Saturday 1st April – Qudos Bank Arena, Sydney
The only way to describe a Twenty One Pilots concert is a full spectacle. Anything less is doing a disservice to the music, theatrics and showmanship of one of the most prolific live bands of the past few years.
Within the first three songs, the band pulled off a stunt straight out of Hollywood blockbuster ‘The Prestige’. But there was no Hollywood magic in the Qudos Bank Arena to assist enigmatic frontman Tyler Joseph, as he disappeared under a sheet on stage, only to immediately reappear on the other side of the Arena to the deafening cheers of 21,000 Twenty One Pilots fans.
With enough spectacle for a three-ring circus, it might be brought in to question what exactly the band was trying to distract the audience from. If Joseph and Dun were any less competent, you would assume it was the music. However as Joseph effortlessly bounced between playing the piano, ukulele and bass guitar, it was obvious that the kid has an incredible musical prowess. That’s without even touching on Dun’s mastery of the drums; he has such an incredible style to his playing, whether he was playing on stage, or on a drum kit being held up by the enthusiastic crowd.
They opened the show with ‘Heavydirtysoul’- the same way they have opened their previous two Australian tours. This immediately begged the question whether their Emotional Road Show Tour would be in any way different to their show in May of last year. I needn’t have worried, as the band filled the set list with so many fan favourites from their first two albums; this show was less a showcase of their current album Blurryface, and more a showcase of how far the band has come in their career.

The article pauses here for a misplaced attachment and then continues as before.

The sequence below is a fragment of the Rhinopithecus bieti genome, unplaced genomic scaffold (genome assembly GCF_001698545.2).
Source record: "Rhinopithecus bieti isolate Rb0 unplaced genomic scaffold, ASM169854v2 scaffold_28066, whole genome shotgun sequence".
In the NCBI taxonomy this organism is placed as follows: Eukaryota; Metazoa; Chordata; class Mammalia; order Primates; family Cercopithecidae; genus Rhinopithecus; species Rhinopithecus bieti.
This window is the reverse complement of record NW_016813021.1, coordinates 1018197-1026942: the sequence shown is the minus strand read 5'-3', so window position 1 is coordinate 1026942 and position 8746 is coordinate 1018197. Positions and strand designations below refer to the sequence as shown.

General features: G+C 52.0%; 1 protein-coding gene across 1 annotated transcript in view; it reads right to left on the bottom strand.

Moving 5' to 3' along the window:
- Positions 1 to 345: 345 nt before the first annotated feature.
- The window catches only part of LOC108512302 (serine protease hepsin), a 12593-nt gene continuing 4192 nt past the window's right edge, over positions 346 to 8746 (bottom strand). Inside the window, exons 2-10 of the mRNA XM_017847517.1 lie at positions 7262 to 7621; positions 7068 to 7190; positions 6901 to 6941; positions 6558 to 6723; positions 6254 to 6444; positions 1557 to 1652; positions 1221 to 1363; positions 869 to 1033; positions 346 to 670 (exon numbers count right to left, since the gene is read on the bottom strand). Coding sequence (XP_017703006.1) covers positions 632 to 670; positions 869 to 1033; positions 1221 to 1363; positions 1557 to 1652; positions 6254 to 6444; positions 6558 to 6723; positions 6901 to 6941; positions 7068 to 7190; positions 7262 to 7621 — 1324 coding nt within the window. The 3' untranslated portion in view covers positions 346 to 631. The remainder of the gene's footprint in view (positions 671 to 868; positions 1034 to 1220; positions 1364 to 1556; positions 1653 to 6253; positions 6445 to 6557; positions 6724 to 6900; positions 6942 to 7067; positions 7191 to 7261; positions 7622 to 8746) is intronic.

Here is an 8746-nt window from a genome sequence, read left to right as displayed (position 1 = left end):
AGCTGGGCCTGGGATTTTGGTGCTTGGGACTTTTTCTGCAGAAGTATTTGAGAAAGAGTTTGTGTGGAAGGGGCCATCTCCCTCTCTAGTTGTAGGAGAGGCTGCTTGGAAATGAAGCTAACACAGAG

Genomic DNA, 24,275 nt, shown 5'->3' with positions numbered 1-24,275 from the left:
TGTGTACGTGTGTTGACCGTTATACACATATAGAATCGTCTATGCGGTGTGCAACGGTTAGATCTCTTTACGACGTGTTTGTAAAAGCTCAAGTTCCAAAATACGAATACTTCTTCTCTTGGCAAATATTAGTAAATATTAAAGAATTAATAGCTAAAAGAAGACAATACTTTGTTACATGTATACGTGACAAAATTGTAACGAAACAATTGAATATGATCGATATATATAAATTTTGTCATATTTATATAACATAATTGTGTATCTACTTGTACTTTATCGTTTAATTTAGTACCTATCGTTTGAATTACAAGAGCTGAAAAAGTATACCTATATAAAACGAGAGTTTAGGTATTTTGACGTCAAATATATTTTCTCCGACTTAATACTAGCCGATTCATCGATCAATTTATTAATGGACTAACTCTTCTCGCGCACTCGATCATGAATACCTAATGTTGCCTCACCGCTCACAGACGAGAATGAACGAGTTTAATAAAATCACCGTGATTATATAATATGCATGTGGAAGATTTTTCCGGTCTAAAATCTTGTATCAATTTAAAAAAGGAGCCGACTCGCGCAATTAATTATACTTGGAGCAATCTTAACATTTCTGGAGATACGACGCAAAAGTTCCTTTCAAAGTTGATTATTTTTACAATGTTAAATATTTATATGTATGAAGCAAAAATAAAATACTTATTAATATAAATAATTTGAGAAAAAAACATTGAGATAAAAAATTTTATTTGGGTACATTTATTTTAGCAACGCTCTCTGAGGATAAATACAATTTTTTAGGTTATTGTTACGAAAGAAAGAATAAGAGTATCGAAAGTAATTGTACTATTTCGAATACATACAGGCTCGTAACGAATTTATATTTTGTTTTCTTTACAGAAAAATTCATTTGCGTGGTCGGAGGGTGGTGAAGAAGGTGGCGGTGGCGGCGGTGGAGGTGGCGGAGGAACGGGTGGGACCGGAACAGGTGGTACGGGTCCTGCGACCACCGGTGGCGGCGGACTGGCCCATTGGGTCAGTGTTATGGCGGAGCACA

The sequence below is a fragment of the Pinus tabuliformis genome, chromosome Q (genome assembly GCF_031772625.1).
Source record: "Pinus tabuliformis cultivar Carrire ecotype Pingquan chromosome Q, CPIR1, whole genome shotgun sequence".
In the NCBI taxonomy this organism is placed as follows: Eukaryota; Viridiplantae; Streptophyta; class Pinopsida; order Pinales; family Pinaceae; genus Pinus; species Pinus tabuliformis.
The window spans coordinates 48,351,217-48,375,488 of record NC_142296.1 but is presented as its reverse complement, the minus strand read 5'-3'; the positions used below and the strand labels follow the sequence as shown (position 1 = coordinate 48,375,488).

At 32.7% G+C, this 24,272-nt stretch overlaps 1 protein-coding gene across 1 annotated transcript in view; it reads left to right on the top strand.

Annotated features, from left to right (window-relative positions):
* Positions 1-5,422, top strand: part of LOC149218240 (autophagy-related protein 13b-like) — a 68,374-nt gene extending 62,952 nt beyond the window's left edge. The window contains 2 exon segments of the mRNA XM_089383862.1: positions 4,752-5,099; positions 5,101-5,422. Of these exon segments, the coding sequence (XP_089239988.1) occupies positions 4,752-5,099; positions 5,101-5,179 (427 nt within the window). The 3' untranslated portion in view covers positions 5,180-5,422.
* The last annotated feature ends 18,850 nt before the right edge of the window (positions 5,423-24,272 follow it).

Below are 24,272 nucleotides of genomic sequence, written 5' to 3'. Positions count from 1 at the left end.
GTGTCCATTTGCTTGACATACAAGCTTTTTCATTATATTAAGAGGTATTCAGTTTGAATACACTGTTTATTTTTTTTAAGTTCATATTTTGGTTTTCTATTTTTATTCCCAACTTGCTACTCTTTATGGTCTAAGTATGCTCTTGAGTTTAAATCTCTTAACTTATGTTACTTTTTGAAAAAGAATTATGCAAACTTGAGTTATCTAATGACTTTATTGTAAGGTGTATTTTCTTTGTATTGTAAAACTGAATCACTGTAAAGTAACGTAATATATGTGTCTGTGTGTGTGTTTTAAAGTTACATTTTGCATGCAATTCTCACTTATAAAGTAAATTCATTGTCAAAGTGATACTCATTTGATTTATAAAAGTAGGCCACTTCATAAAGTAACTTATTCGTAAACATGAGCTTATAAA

In a night so full of pageantry, it’s hard to pinpoint what the best moments were. Joseph and Dun taking the show to a tiny stage in the centre of the arena to perform throwback pieces ‘Ode to Sleep’ and ‘Addict With a Pen’, while the screens on the main stage rolled footage of their first ever shows in 2011 was definitely one of the best. With so many entertaining gimmicks, a moment that was stripped back to just the boys, a piano and a drum kit was well received, and was the best showcase of the band and their music. An absolute highlight of the night, twenty one pilots closed out the throwback set with an emotional cover of My Chemical Romance’s ‘Cancer’, and there wasn’t a dry eye in the arena.
In all, Twenty One Pilots barrelled through 21 songs, three covers, a magic act, performing on top of the crowd, a drum battle and running over the crowd in a giant hamster ball (yes, REALLY) all in the space of two hours. Joseph closed the night out with his trademark “we’re Twenty One Pilots, and so are you”, which sounds cheesy and pandering- but there was something about how earnestly he said it that you couldn’t help but understand how so many kids emotionally connect with this band. So I guess I’m Twenty One Pilots now too?